6. A web browser that supports ThinLinc Web Access – see requirements:


The code and configuration given in this article are intended to provide you with a framework, a foundation to build on, and as such I’ve minimized the configuration as much as possible to keep it concise and simple. This setup is not intended for use “as-is” in a production environment, and you should take steps to further secure it, and validate it against your own security standards.

AWS EC2 instance setup

Before we can perform any of the actual host setup, we need to create an EC2 instance to perform the relevant steps on. Throughout this post, I’ll use the Frankfurt (eu-centra-1) region, but this process should work on any region of your choice.

export AWS_DEFAULT_REGION=eu-central-1

I’m not going to get into DNS in this post, so the first step is to allocate ourselves an Elastic IP address so that we know where to find our host on the internet. Note that these might incur charges so you can skip this step if you want to complete everything on the Free Tier, but you may have to reconfigure some things later in the event that your public IP changes:

ALLOCATION_ID=$(aws ec2 allocate-address --query 'AllocationId' --output text)

We’re also going to need to create an SSH key so that we can access our new instance:

$ aws ec2 create-key-pair --key-name ThinLincDemo --query 'KeyMaterial' --output text > ThinLincDemo.pem
$ chmod 0400 ThinLincDemo.pem

If you’ve already completed this and want to use your existing key, you’ll need the KeyName of your previously created key, which you can query with:

$ aws ec2 describe-key-pairs --query 'KeyPairs[].KeyName' --output text

With this complete, we’ll now create a Security Group for use with our EC2 instance, that allows SSH and HTTPS only, from anywhere.

$ SECURITY_GROUP_ID=$(aws ec2 create-security-group --group-name ThinLincDemoSG --description "Security group for ThinLinc - allow SSH and HTTPS access" --output text)

$ aws ec2 authorize-security-group-ingress --group-id $SECURITY_GROUP_ID --protocol tcp --port 22 --cidr
$ aws ec2 authorize-security-group-ingress --group-id $SECURITY_GROUP_ID --protocol tcp --port 443 --cidr

Now we can spin up our EC2 instance – I’m going to use a t3.micro instance type which is within the Free Tier, and the latest AMI I can find for Ubuntu 22.04 LTS. I realise that Ubuntu 24.04 has been released at the time of writing, but official AMIs are not yet available so we’ll use the previous LTS release. This setup should work the same when Ubuntu 24.04 AMIs are officially released.

I’m using this command to look up the AMI ID that I want – the --owners flag specifies Canonical’s account which is how we’re filtering down to their official images:

$ aws ec2 describe-images --owners 099720109477 --filters "Name=name,Values=ubuntu/images/hvm-ssd/ubuntu-jammy*-amd64-server-2024*" --query 'Images[*].[ImageId,Name]' --output table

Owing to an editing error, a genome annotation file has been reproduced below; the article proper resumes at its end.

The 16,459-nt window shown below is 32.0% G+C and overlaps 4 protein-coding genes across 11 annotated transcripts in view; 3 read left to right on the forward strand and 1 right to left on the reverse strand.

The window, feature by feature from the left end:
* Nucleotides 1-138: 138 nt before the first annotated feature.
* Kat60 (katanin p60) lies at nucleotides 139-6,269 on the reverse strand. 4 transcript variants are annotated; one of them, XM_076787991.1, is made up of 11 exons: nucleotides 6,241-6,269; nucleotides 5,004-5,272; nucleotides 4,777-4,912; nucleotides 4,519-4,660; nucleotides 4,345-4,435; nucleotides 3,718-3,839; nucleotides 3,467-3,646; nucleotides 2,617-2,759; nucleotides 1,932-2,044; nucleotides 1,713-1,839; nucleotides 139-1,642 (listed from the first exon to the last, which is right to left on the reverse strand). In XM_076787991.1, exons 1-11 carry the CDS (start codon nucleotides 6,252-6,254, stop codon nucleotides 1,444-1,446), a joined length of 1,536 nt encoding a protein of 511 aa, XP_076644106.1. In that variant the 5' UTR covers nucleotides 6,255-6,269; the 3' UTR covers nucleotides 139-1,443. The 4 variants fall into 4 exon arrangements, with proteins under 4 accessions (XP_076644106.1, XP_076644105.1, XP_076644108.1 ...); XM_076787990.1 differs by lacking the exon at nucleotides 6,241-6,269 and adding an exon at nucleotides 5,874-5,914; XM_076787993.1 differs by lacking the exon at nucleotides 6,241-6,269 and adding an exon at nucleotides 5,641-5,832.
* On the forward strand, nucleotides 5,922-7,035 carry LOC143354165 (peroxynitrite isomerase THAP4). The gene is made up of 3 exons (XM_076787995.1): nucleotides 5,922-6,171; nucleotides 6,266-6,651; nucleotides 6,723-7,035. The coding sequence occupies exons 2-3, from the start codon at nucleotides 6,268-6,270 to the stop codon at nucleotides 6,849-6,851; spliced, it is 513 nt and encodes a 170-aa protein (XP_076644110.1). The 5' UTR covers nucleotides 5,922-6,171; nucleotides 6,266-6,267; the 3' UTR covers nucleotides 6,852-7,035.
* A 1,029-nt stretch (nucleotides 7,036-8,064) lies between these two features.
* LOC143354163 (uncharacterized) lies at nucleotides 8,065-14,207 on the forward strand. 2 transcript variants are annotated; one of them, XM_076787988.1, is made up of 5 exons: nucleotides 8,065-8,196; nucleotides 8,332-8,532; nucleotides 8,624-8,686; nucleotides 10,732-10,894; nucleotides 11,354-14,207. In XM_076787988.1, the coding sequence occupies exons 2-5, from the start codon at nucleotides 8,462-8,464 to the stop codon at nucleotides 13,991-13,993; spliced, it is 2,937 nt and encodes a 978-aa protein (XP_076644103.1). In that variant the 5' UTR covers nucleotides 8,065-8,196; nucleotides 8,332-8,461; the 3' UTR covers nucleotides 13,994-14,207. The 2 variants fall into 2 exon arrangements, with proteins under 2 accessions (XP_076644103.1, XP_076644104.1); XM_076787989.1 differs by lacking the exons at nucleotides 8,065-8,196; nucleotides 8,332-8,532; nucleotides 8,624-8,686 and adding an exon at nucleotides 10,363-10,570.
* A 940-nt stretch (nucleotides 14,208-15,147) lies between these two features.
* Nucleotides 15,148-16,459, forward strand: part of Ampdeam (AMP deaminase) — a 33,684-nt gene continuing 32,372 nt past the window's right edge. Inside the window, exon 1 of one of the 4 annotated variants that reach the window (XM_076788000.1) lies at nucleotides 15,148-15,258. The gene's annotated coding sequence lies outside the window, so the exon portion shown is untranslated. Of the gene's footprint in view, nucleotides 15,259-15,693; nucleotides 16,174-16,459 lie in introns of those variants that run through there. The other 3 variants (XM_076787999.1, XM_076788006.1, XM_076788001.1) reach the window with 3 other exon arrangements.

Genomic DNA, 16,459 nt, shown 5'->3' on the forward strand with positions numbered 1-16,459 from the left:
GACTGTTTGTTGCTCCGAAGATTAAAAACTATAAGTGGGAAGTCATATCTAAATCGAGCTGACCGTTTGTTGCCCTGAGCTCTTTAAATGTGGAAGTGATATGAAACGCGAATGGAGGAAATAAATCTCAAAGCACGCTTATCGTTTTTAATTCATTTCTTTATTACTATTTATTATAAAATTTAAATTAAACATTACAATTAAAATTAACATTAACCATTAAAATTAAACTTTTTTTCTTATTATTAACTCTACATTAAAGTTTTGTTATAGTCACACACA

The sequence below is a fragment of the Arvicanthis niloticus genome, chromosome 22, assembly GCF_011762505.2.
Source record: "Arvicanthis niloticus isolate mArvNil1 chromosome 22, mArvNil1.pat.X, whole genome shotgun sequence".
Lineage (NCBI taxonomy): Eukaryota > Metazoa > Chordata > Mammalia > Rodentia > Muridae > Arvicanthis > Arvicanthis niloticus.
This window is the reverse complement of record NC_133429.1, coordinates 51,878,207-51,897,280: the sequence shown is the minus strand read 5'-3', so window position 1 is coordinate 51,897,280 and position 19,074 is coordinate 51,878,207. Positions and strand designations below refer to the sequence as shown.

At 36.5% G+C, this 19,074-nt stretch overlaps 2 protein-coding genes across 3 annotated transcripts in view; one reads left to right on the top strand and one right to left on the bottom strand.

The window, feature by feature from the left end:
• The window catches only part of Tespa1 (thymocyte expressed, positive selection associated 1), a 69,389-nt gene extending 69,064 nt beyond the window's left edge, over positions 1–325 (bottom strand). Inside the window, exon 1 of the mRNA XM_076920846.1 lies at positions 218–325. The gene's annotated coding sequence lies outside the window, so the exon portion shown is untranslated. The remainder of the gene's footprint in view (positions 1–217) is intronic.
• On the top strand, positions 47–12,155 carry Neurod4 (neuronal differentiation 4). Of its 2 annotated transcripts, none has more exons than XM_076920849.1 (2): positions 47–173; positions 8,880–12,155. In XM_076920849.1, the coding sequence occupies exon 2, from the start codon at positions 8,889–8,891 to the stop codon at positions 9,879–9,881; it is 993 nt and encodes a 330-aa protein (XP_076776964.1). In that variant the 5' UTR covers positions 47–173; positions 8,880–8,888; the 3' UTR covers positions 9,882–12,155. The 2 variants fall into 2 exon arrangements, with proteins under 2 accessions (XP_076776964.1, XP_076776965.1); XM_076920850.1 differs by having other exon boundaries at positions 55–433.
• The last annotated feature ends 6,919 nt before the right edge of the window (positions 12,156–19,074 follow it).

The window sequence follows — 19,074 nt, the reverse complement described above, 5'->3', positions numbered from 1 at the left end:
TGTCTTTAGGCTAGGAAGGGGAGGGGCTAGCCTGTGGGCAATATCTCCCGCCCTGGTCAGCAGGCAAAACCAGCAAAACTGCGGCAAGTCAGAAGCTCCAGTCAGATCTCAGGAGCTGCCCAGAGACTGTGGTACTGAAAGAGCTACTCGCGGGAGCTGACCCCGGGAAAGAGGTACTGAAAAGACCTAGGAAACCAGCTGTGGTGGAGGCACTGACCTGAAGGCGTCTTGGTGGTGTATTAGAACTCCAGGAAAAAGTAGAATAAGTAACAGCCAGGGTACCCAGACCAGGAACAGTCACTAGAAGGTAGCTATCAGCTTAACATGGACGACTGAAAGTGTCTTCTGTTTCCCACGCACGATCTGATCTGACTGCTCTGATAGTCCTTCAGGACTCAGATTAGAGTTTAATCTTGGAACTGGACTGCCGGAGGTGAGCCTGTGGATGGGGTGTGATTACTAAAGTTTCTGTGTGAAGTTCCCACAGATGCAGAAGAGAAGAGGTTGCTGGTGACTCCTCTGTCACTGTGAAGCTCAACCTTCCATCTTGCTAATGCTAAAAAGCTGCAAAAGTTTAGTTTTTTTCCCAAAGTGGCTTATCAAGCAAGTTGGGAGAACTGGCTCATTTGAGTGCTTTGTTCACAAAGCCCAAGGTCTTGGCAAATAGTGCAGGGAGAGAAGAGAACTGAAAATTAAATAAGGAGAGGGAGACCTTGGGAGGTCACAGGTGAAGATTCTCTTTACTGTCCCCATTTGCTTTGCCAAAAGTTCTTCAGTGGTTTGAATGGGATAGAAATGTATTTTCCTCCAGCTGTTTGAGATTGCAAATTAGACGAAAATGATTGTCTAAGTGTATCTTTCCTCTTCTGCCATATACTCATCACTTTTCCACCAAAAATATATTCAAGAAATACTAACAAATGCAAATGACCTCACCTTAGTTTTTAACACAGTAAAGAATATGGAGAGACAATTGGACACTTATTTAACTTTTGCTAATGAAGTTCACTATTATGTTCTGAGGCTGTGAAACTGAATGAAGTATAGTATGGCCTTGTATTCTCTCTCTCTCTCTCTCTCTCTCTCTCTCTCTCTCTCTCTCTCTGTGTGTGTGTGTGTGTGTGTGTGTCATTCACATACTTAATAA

Once we’ve found our preferred AMI, we can launch the EC2 instance with this command:

$ INSTANCE_ID=$(aws ec2 run-instances --image-id ami-00975bcf7116d087c --count 1 --instance-type t3.micro --key-name ThinLincDemo --security-group-ids $SECURITY_GROUP_ID --query 'Instances[0].InstanceId' --output text)

Finally, if you’re using an Elastic IP address with this instance, you can associate it using this command:

$ aws ec2 associate-address --instance-id $INSTANCE_ID --allocation-id $ALLOCATION_ID

If all has gone according to plan, you should now be able to connect to your instance on its public IP address:

$ ssh -i ThinLincDemo.pem ubuntu@$(aws ec2 describe-instances --instance-ids $INSTANCE_ID --query 'Reservations[*].Instances[*].PublicIpAddress' --output text)

Congratulations – that’s one of the most fundamental parts of this process complete!

Installing ThinLinc

Now that we have an EC2 instance running, let’s get ThinLinc installed. Proceed to the download page to download the server package:

Then install the package according to the instructions here:

In brief summary, these are the commands I ran, but you should install the ThinLinc server according to your requirements:

# Copy the ThinLinc server ZIP file to the server
$ scp -i ThinLincDemo.pem ubuntu@$(aws ec2 describe-instances --instance-ids $INSTANCE_ID --query 'Reservations[*].Instances[*].PublicIpAddress' --output text):

# On the server, install ThinLinc server
$ sudo apt -y install unzip
$ unzip
$ cd tl-4.16.0-server/
$ sh ./install-server

Next, to ensure that ThinLinc will respond on our public IP address, we’ll need to edit vsmagent.conf and restart the vsmagent service as follows (this is the only change we’re making to the base ThinLinc configuration):

$ sudo sed -i "s/^agent_hostname=.*/agent_hostname=$(curl -s" /opt/thinlinc/etc/conf.d/vsmagent.hconf
$ sudo systemctl restart vsmagent.service